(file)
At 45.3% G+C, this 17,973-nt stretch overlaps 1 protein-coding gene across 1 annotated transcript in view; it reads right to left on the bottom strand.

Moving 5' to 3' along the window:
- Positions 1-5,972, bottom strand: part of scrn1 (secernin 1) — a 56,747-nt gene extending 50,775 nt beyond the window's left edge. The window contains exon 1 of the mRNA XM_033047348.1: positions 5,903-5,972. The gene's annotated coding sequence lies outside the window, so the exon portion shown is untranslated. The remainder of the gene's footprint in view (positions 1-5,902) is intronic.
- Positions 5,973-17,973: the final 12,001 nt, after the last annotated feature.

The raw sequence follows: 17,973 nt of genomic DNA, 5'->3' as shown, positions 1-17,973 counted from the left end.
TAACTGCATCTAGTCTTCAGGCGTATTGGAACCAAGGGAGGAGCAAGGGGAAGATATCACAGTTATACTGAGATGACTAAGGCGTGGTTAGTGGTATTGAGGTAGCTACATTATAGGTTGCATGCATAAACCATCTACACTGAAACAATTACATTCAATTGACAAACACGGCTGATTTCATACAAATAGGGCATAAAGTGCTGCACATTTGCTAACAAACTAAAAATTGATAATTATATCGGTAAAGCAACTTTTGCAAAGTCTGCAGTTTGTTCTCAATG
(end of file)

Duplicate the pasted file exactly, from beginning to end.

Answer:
At 45.3% G+C, this 17,973-nt stretch overlaps 1 protein-coding gene across 1 annotated transcript in view; it reads right to left on the bottom strand.

Moving 5' to 3' along the window:
- Positions 1-5,972, bottom strand: part of scrn1 (secernin 1) — a 56,747-nt gene extending 50,775 nt beyond the window's left edge. The window contains exon 1 of the mRNA XM_033047348.1: positions 5,903-5,972. The gene's annotated coding sequence lies outside the window, so the exon portion shown is untranslated. The remainder of the gene's footprint in view (positions 1-5,902) is intronic.
- Positions 5,973-17,973: the final 12,001 nt, after the last annotated feature.

The raw sequence follows: 17,973 nt of genomic DNA, 5'->3' as shown, positions 1-17,973 counted from the left end.
TAACTGCATCTAGTCTTCAGGCGTATTGGAACCAAGGGAGGAGCAAGGGGAAGATATCACAGTTATACTGAGATGACTAAGGCGTGGTTAGTGGTATTGAGGTAGCTACATTATAGGTTGCATGCATAAACCATCTACACTGAAACAATTACATTCAATTGACAAACACGGCTGATTTCATACAAATAGGGCATAAAGTGCTGCACATTTGCTAACAAACTAAAAATTGATAATTATATCGGTAAAGCAACTTTTGCAAAGTCTGCAGTTTGTTCTCAATG